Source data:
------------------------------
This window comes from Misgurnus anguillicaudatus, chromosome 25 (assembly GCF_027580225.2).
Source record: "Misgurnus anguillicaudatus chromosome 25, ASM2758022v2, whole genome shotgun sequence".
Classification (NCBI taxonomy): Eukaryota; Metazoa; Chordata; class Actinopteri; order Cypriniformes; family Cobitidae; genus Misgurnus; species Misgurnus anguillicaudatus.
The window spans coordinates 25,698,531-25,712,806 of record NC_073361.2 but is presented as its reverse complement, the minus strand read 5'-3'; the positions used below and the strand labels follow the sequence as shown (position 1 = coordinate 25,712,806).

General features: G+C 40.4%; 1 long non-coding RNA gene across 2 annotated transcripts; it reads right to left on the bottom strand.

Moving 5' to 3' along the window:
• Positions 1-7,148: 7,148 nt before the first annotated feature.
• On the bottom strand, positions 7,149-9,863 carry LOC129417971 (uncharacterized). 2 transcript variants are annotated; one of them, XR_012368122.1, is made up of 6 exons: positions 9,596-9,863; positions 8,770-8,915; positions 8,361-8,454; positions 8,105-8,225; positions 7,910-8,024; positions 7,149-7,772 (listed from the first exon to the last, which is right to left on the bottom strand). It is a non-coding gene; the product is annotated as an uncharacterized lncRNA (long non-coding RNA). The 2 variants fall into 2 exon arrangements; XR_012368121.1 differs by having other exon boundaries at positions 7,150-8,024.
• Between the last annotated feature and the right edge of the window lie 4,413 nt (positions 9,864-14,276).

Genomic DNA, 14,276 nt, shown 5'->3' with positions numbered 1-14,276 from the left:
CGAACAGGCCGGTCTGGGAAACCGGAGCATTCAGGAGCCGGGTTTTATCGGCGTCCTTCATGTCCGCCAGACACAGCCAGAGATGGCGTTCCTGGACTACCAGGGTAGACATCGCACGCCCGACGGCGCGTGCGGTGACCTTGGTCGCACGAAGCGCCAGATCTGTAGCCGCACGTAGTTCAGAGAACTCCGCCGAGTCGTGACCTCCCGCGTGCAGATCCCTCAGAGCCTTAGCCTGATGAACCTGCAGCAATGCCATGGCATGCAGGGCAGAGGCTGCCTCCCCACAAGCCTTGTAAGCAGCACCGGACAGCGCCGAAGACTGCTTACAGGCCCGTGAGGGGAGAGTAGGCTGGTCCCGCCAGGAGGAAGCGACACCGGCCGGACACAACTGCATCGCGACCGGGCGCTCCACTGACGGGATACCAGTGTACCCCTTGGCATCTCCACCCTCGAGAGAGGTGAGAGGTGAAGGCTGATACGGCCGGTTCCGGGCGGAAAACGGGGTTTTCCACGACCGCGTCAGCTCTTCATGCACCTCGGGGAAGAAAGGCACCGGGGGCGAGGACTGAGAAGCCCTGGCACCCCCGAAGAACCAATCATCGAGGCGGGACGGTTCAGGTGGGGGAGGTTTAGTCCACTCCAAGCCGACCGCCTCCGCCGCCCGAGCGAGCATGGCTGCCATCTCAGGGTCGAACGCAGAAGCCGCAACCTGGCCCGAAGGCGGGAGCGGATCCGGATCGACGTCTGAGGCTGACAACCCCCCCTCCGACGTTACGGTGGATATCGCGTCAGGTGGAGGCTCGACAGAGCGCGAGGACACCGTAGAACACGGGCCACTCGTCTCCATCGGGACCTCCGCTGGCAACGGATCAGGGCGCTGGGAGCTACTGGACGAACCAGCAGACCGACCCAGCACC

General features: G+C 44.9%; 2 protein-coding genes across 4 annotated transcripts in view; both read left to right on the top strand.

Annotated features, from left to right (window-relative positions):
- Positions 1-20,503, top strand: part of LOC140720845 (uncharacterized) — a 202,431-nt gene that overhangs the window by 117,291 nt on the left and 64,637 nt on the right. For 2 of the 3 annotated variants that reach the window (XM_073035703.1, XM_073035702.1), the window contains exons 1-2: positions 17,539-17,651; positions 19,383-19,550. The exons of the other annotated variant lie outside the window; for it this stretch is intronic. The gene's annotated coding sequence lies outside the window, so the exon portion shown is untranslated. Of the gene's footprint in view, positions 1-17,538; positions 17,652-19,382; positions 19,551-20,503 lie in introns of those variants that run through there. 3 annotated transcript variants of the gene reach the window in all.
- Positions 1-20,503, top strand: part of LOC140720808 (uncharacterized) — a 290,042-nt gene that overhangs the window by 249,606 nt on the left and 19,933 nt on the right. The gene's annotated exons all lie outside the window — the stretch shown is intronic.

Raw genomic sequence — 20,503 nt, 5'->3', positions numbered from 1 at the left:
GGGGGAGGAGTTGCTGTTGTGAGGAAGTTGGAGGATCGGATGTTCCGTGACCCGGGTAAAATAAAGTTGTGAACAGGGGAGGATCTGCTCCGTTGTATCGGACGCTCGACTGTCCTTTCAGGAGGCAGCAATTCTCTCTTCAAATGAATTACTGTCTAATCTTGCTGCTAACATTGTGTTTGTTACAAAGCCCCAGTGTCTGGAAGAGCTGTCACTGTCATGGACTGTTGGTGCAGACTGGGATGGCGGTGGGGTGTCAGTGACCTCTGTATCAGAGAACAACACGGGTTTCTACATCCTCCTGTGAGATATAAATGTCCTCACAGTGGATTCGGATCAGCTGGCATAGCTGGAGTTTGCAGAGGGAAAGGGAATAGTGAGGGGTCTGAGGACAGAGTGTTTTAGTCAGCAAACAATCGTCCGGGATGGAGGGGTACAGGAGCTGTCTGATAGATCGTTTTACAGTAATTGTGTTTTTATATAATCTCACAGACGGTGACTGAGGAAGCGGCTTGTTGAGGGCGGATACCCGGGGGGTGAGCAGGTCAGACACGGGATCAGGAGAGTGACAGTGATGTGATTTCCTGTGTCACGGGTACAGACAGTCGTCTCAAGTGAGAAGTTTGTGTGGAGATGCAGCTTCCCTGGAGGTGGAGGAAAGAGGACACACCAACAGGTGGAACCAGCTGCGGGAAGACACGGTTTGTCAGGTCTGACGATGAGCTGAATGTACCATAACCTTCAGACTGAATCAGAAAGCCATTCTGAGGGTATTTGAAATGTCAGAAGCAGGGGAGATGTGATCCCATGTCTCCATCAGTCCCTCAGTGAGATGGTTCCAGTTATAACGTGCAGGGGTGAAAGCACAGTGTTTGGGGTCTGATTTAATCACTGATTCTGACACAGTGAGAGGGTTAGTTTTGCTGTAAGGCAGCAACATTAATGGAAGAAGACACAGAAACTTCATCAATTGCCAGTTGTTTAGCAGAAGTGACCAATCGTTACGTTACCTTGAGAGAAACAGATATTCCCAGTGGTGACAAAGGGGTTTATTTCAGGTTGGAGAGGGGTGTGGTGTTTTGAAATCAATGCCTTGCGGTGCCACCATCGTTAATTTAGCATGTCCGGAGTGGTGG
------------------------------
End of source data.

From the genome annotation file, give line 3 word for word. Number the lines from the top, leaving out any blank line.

Classification (NCBI taxonomy): Eukaryota; Metazoa; Chordata; class Actinopteri; order Cypriniformes; family Cobitidae; genus Misgurnus; species Misgurnus anguillicaudatus.